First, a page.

The reasons are deeply imbedded in history and tradition and the nature of man. We can understand–without rancor or hatred–how this all happened.

    But it cannot continue. Our Constitution, the foundation of our Republic, forbids it. The principles of our freedom forbid it. Morality forbids it. And the law I will sign tonight forbids it.

    That law is the product of months of the most careful debate and discussion. It was proposed more than one year ago by our late and beloved President John F. Kennedy. It received the bipartisan support of more than two-thirds of the Members of both the House and the Senate. An overwhelming majority of Republicans as well as Democrats voted for it.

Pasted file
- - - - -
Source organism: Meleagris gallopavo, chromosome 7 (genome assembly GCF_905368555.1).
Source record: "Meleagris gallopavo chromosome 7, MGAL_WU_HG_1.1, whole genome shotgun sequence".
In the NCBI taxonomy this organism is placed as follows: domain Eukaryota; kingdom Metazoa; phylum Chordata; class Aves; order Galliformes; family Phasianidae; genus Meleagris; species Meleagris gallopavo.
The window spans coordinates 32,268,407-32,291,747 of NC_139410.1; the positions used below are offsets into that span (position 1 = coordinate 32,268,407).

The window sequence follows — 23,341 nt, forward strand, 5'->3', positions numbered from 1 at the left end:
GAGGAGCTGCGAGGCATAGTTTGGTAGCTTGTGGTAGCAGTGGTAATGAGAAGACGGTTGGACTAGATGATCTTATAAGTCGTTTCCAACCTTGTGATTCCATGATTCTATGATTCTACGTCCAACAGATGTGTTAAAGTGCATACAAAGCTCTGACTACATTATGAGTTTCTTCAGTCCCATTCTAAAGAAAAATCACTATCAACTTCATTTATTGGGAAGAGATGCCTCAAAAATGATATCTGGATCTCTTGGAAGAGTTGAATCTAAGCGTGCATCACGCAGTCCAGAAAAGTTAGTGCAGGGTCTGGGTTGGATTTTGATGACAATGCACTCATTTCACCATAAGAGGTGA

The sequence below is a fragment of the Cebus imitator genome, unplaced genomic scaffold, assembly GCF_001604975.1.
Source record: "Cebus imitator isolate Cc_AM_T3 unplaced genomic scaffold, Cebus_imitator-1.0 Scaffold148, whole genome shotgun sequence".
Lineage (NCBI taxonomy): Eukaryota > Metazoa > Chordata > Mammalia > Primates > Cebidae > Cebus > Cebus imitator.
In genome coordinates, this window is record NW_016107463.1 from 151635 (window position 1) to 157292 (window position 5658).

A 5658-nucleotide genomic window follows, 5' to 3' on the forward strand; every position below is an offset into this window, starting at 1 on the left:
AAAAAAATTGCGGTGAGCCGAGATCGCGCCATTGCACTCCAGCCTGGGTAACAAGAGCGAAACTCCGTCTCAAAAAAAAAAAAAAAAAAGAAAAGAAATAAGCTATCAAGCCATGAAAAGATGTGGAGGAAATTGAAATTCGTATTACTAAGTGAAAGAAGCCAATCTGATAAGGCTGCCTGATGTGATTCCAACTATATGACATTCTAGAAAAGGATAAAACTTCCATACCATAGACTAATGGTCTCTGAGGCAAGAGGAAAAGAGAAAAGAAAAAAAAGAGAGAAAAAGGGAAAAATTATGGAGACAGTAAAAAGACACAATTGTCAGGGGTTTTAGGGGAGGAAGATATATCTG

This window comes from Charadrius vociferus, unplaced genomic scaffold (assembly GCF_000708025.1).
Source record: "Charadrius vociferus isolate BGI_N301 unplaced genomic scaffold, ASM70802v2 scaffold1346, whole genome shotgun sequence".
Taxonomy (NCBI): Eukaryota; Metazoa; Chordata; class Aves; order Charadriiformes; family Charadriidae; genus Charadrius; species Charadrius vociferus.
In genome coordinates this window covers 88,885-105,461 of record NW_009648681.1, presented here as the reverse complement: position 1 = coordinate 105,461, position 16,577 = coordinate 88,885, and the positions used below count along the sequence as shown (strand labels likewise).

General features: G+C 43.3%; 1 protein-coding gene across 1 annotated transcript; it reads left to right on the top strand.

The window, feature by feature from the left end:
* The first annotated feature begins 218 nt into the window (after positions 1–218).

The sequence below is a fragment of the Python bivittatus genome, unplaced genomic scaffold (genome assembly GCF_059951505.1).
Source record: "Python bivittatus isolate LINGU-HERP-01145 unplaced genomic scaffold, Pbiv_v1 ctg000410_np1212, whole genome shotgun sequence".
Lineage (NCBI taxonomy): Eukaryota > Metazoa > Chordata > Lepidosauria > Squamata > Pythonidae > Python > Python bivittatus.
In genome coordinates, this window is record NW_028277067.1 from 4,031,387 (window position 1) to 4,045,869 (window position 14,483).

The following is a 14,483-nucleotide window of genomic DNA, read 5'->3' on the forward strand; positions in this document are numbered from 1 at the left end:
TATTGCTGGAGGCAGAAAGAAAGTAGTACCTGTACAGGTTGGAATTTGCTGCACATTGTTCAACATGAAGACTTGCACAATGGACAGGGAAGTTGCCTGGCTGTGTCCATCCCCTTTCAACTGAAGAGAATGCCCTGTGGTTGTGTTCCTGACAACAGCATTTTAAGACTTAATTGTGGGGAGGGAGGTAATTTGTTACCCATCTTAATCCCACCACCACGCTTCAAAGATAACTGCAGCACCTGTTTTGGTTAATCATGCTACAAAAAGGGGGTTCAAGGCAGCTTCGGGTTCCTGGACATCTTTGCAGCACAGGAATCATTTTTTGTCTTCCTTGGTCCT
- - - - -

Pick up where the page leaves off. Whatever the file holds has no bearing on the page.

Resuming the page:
It has received the thoughtful support of tens of thousands of civic and religious leaders in all parts of this Nation. And it is supported by the great majority of the American people.

    The purpose of the law is simple.

    It does not restrict the freedom of any American, so long as he respects the rights of others.

    It does not give special treatment to any citizen.

    It does say the only limit to a man’s hope for happiness, and for the future of his children, shall be his own ability.

    It does say that there are those who are equal before God shall now also be equal in the polling booths, in the classrooms, in the factories, and in hotels, restaurants, movie theaters, and other places that provide service to the public.

    I am taking steps to implement the law under my constitutional obligation to “take care that the laws are faithfully executed.”